On January 31st, the Trump administration announced their decision to extend the already-devastating Muslim Ban to Eritrea, Kyrgyzstan, Myanmar, Nigeria, Sudan and Tanzania.
In addition to ongoing litigation against the Muslim Ban, this Wednesday, February 12, the House Judiciary Committee plans to mark-up the No Ban Act (HR 2214), introduced by Rep. Judy Chu (D-CA) and co-sponsored by 214 House Democrats, which would repeal these discriminatory policies and prevent any bans like them in the future.
Today I was on a Press call hearing from the following advocates and individuals impacted by the injustice and cruelty of Trump’s newest expanded ban:
Dhaha Nur, originally from Somalia and working with PANAsaid,“My mother and I were not separated by choice. We fled Somalia when I was 5, running for our lives in the midst of a civil war. I came to the U.S. without my mother. I was young, but old enough to feel the impact of her absence. And 22 years later, it’s not a war or even an ocean that forces our separation. It’s our nation’s president, whose Muslim Ban –– introduced three years ago this week –– gave the green light to tear families like mine apart.
Eric Naing, a Burmese American working with Muslim Advocates said ”President Trump banned Muslims, separates families at the southern border, fills his White House with open white nationalists like Stephen Miller and complained that we get too many immigrants from black and African countries and not enough from Norway. His expanded Muslim Ban is not about national security, it is about controlling who gets to be an American.”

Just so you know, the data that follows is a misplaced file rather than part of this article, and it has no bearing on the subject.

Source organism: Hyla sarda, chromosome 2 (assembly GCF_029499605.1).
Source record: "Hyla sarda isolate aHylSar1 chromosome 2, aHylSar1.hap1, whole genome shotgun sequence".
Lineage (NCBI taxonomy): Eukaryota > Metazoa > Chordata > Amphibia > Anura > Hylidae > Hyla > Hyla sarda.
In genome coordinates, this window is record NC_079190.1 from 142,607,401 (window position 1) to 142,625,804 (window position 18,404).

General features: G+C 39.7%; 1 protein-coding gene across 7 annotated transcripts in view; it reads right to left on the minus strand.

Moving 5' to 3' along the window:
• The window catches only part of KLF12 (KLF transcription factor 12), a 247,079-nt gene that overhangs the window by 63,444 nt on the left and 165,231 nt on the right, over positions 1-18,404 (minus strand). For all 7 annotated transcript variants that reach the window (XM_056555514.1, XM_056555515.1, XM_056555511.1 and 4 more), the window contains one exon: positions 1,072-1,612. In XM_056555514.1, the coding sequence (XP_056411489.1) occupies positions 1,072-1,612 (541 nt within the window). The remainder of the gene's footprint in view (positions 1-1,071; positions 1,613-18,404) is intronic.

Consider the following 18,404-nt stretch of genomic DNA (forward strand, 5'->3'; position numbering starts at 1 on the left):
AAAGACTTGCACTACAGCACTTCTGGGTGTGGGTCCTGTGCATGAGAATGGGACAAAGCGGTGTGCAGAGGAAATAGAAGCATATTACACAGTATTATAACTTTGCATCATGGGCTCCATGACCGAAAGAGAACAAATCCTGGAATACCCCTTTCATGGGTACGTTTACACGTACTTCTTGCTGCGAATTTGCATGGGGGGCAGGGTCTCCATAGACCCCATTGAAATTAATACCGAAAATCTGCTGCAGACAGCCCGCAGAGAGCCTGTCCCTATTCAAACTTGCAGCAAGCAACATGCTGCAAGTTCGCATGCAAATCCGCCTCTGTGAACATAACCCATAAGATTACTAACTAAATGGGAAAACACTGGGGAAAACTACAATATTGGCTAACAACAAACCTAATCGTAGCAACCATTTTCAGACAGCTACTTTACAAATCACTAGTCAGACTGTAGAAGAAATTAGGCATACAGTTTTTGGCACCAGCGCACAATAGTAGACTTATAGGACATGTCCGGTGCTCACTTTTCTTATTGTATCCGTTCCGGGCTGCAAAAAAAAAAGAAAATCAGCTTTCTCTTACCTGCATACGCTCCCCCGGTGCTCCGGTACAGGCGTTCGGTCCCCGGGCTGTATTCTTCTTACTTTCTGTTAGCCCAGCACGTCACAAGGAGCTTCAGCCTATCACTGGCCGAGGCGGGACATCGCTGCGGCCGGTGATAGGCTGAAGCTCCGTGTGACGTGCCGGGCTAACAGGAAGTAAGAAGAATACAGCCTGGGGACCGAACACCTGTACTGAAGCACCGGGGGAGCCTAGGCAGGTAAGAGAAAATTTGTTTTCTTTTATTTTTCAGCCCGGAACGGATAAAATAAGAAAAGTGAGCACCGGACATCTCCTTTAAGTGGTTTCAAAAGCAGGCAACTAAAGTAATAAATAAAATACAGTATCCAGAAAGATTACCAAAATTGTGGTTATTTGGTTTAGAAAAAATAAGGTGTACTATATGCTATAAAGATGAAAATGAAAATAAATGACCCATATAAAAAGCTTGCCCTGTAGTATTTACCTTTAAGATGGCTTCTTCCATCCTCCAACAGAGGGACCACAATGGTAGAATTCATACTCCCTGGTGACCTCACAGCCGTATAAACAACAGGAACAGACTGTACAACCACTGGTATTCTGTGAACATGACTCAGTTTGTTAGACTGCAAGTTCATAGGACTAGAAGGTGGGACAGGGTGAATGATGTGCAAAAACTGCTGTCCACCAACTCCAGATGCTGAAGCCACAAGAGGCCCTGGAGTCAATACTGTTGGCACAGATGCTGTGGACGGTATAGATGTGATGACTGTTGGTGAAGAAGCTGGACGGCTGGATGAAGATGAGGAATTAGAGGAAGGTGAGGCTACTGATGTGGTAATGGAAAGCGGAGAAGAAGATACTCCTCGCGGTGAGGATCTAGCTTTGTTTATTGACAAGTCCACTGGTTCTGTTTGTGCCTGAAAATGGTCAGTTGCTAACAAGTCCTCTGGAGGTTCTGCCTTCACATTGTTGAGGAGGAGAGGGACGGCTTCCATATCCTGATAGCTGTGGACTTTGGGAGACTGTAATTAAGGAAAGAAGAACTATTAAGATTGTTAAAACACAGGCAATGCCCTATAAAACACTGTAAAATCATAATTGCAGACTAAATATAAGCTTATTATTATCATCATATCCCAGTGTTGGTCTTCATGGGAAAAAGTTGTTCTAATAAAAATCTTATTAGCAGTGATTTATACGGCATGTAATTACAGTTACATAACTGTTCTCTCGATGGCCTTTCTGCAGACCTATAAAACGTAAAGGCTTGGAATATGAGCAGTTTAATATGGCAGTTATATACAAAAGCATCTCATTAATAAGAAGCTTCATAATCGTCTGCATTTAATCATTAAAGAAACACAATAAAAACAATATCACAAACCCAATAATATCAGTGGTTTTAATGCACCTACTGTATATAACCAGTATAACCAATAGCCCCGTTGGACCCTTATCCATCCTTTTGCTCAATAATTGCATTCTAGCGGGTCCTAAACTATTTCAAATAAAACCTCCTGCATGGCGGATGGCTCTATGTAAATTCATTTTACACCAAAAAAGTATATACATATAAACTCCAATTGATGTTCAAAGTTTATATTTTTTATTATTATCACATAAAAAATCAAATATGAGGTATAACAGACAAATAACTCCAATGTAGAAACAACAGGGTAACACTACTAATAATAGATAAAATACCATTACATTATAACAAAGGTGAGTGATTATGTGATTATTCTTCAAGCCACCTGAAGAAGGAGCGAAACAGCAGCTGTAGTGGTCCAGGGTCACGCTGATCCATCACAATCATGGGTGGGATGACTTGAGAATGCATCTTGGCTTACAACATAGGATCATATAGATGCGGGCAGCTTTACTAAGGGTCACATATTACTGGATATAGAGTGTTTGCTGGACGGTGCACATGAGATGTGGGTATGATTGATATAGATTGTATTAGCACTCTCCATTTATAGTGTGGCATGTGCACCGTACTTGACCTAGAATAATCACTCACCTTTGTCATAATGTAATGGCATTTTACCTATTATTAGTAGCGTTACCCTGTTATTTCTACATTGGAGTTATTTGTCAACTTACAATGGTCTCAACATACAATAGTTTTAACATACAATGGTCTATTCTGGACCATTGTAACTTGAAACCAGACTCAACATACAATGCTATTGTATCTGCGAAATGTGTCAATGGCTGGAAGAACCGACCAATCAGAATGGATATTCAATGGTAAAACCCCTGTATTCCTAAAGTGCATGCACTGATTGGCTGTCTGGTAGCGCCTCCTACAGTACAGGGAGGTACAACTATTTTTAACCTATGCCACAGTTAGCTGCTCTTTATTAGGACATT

Nimra Azmi, Staff Attorney at Muslim Advocates commented, “Because of the expanded Muslim Ban, the total number of Muslims banned from the U.S. has increased from roughly 140 million to more than 320 million. And there are more than a million Americans who were born in these banned countries and still have family there. There is no reason, apart from discrimination, to tear these families apart. It is imperative that we do everything in our power—from filing lawsuits to pressuring Congress—to end this racist and anti-Muslim ban.”
“This President continues to deliver on his bigoted 2015 campaign promise to ban Muslims from coming to the United States,” said Zahara Billoo, Executive Director at CAIR SFBA. “This most recent expanded ban, following his targeting of several Muslim majority countries and refugees, turns its focus to a number of African countries and others. His attacks on religious liberty have given way to outright white nationalism. We have seen, in the most heartbreaking stories, that cancer, life support, and even death are barely means for overcoming the Ban and reuniting families. Though the Supreme Court has permitted the Ban to move forward thus far, Congress must pass the No Ban Act to end this policy once and for all.”
Jaylani Hussein, Executive Director at CAIR, MN said, “This impacts me personally and my community in different ways. I’ve talked to people who are US citizens, but who ask if they should carry their passport. This program has terrorized and created trauma in our communities.While we address policies for their nature of racism and xenophobia, the impact it has is in the communities here, in many ways.”
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Refugee / Asylum Advocacy:www.africanHRC.org